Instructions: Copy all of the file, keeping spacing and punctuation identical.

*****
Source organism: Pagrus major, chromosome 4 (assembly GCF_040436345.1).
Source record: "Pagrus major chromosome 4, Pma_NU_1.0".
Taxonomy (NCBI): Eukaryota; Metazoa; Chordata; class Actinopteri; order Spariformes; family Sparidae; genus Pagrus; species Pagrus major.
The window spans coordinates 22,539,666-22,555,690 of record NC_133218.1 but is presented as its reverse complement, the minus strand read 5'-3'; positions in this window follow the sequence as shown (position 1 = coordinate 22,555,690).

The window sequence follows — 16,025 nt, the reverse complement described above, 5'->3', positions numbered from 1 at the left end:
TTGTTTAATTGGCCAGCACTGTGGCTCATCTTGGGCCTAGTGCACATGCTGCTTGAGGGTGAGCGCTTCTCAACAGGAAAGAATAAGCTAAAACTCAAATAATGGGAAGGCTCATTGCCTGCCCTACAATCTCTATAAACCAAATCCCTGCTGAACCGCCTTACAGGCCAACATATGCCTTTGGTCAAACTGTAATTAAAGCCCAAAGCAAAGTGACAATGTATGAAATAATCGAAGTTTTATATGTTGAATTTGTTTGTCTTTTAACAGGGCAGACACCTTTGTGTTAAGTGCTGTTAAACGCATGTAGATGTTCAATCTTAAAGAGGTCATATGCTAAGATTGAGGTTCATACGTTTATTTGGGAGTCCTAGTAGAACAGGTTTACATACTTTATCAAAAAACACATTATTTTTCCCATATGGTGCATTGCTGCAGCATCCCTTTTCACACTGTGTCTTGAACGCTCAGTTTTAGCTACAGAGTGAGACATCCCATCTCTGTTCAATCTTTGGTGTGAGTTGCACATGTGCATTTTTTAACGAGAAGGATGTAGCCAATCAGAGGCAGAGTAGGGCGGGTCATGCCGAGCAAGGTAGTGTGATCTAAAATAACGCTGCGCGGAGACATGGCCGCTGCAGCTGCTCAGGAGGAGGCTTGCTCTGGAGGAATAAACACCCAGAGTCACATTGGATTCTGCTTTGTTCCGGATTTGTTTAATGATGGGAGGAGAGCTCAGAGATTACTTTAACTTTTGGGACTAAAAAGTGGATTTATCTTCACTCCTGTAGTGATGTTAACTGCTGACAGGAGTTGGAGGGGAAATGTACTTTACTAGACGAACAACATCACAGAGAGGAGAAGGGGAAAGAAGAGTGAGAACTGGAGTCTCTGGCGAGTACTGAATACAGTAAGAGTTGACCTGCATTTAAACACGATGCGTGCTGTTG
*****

Source organism: Pagrus major, chromosome 4 (assembly GCF_040436345.1).
Source record: "Pagrus major chromosome 4, Pma_NU_1.0".
Taxonomy (NCBI): Eukaryota; Metazoa; Chordata; class Actinopteri; order Spariformes; family Sparidae; genus Pagrus; species Pagrus major.
The window spans coordinates 22,539,666-22,555,690 of record NC_133218.1 but is presented as its reverse complement, the minus strand read 5'-3'; positions in this window follow the sequence as shown (position 1 = coordinate 22,555,690).

The window sequence follows — 16,025 nt, the reverse complement described above, 5'->3', positions numbered from 1 at the left end:
TTGTTTAATTGGCCAGCACTGTGGCTCATCTTGGGCCTAGTGCACATGCTGCTTGAGGGTGAGCGCTTCTCAACAGGAAAGAATAAGCTAAAACTCAAATAATGGGAAGGCTCATTGCCTGCCCTACAATCTCTATAAACCAAATCCCTGCTGAACCGCCTTACAGGCCAACATATGCCTTTGGTCAAACTGTAATTAAAGCCCAAAGCAAAGTGACAATGTATGAAATAATCGAAGTTTTATATGTTGAATTTGTTTGTCTTTTAACAGGGCAGACACCTTTGTGTTAAGTGCTGTTAAACGCATGTAGATGTTCAATCTTAAAGAGGTCATATGCTAAGATTGAGGTTCATACGTTTATTTGGGAGTCCTAGTAGAACAGGTTTACATACTTTATCAAAAAACACATTATTTTTCCCATATGGTGCATTGCTGCAGCATCCCTTTTCACACTGTGTCTTGAACGCTCAGTTTTAGCTACAGAGTGAGACATCCCATCTCTGTTCAATCTTTGGTGTGAGTTGCACATGTGCATTTTTTAACGAGAAGGATGTAGCCAATCAGAGGCAGAGTAGGGCGGGTCATGCCGAGCAAGGTAGTGTGATCTAAAATAACGCTGCGCGGAGACATGGCCGCTGCAGCTGCTCAGGAGGAGGCTTGCTCTGGAGGAATAAACACCCAGAGTCACATTGGATTCTGCTTTGTTCCGGATTTGTTTAATGATGGGAGGAGAGCTCAGAGATTACTTTAACTTTTGGGACTAAAAAGTGGATTTATCTTCACTCCTGTAGTGATGTTAACTGCTGACAGGAGTTGGAGGGGAAATGTACTTTACTAGACGAACAACATCACAGAGAGGAGAAGGGGAAAGAAGAGTGAGAACTGGAGTCTCTGGCGAGTACTGAATACAGTAAGAGTTGACCTGCATTTAAACACGATGCGTGCTGTTG